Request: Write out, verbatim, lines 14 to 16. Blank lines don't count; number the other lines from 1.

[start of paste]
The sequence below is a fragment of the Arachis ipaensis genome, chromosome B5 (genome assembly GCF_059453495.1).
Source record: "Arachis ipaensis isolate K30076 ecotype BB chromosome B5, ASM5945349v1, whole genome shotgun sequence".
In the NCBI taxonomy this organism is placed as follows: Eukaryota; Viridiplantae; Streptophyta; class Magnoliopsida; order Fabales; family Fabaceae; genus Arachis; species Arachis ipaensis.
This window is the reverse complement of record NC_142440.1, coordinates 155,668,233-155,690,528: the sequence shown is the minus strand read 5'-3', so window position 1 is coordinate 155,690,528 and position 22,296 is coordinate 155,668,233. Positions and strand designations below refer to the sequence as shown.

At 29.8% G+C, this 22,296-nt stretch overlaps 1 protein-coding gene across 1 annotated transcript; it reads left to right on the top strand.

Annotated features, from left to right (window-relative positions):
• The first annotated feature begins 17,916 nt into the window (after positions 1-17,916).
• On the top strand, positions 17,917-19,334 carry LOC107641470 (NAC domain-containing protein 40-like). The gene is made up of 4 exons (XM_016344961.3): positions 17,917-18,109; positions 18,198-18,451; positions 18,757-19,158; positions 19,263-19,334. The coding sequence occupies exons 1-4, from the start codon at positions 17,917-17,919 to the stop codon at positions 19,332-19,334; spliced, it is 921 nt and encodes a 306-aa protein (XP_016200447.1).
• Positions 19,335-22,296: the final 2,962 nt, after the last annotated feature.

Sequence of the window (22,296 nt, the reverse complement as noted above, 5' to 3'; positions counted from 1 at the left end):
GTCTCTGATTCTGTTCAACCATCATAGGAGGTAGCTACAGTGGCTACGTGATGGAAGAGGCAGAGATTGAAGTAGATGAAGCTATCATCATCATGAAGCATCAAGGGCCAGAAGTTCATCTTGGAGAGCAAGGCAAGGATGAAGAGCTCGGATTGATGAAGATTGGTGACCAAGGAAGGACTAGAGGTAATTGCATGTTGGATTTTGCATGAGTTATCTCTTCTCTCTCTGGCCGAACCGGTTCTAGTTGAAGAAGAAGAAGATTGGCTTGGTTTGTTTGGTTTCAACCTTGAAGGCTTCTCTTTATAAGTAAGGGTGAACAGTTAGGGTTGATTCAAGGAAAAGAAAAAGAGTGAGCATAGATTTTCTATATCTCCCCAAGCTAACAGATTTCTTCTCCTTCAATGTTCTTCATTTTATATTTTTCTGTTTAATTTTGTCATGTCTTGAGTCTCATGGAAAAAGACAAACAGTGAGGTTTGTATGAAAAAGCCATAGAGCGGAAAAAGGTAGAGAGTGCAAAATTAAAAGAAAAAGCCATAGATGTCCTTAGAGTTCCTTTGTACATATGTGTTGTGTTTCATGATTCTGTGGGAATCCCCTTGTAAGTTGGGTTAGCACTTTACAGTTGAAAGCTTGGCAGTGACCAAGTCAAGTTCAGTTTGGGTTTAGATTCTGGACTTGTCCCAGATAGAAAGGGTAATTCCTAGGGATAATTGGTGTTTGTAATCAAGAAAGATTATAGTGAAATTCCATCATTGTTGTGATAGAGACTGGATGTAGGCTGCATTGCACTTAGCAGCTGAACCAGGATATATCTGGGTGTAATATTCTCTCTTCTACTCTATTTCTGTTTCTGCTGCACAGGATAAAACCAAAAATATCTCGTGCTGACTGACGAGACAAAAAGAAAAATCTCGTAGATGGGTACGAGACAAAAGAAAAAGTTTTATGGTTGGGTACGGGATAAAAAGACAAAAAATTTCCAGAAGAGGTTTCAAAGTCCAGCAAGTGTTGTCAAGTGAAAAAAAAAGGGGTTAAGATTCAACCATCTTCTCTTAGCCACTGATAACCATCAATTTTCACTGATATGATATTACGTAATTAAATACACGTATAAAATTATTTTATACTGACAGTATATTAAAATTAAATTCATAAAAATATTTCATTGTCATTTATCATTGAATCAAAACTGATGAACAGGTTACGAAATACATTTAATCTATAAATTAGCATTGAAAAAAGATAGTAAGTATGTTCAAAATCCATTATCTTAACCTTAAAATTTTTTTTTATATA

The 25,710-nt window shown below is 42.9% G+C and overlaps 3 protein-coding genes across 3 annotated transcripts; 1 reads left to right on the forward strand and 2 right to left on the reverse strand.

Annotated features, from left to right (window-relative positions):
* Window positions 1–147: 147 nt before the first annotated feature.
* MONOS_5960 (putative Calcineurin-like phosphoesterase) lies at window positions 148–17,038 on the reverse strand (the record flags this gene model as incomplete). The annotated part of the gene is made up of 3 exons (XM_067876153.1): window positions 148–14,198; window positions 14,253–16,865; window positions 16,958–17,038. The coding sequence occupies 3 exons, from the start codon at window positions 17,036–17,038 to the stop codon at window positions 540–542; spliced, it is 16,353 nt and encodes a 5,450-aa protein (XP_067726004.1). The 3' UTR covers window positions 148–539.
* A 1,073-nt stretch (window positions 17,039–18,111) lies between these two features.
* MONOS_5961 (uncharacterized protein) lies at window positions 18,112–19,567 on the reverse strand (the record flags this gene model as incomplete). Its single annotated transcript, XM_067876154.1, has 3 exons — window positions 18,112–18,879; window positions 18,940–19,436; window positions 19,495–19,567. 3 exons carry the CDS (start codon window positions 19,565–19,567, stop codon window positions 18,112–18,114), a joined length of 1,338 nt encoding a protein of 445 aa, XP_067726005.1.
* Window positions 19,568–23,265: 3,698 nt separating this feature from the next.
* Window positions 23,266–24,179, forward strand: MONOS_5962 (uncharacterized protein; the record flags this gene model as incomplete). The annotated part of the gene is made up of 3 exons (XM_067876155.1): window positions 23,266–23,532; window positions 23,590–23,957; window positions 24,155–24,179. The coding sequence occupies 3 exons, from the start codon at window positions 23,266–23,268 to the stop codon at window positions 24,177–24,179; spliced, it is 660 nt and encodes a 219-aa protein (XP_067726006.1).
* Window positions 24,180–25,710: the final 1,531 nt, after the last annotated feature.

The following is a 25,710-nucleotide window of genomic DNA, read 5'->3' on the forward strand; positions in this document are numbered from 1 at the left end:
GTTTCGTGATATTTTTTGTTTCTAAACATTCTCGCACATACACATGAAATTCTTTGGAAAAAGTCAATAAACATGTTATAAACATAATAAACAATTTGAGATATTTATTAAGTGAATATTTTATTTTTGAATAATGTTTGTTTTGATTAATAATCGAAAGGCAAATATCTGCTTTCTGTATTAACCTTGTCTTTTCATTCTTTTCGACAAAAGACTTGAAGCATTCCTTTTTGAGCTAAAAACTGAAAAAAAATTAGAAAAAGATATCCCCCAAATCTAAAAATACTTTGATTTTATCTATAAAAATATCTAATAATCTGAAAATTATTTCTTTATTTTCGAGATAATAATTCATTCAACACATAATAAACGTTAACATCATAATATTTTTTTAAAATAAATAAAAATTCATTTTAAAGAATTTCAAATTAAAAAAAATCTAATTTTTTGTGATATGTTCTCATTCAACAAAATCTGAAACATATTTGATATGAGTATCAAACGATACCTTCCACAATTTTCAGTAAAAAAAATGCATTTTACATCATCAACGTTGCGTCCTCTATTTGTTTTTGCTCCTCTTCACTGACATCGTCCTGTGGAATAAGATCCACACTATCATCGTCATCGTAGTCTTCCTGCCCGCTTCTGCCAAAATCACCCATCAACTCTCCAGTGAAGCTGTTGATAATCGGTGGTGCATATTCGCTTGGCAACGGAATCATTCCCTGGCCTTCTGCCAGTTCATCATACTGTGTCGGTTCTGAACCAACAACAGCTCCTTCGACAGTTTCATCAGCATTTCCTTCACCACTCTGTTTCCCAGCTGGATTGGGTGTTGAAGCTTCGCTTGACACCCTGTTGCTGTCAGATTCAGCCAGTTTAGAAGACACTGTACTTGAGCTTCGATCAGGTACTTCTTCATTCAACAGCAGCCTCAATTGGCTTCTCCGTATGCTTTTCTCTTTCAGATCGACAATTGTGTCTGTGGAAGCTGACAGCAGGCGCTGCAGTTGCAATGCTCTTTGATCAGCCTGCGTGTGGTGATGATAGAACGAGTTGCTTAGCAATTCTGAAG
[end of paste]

* Window positions 1–147: 147 nt before the first annotated feature.
* MONOS_5960 (putative Calcineurin-like phosphoesterase) lies at window positions 148–17,038 on the reverse strand (the record flags this gene model as incomplete). The annotated part of the gene is made up of 3 exons (XM_067876153.1): window positions 148–14,198; window positions 14,253–16,865; window positions 16,958–17,038. The coding sequence occupies 3 exons, from the start codon at window positions 17,036–17,038 to the stop codon at window positions 540–542; spliced, it is 16,353 nt and encodes a 5,450-aa protein (XP_067726004.1). The 3' UTR covers window positions 148–539.
* A 1,073-nt stretch (window positions 17,039–18,111) lies between these two features.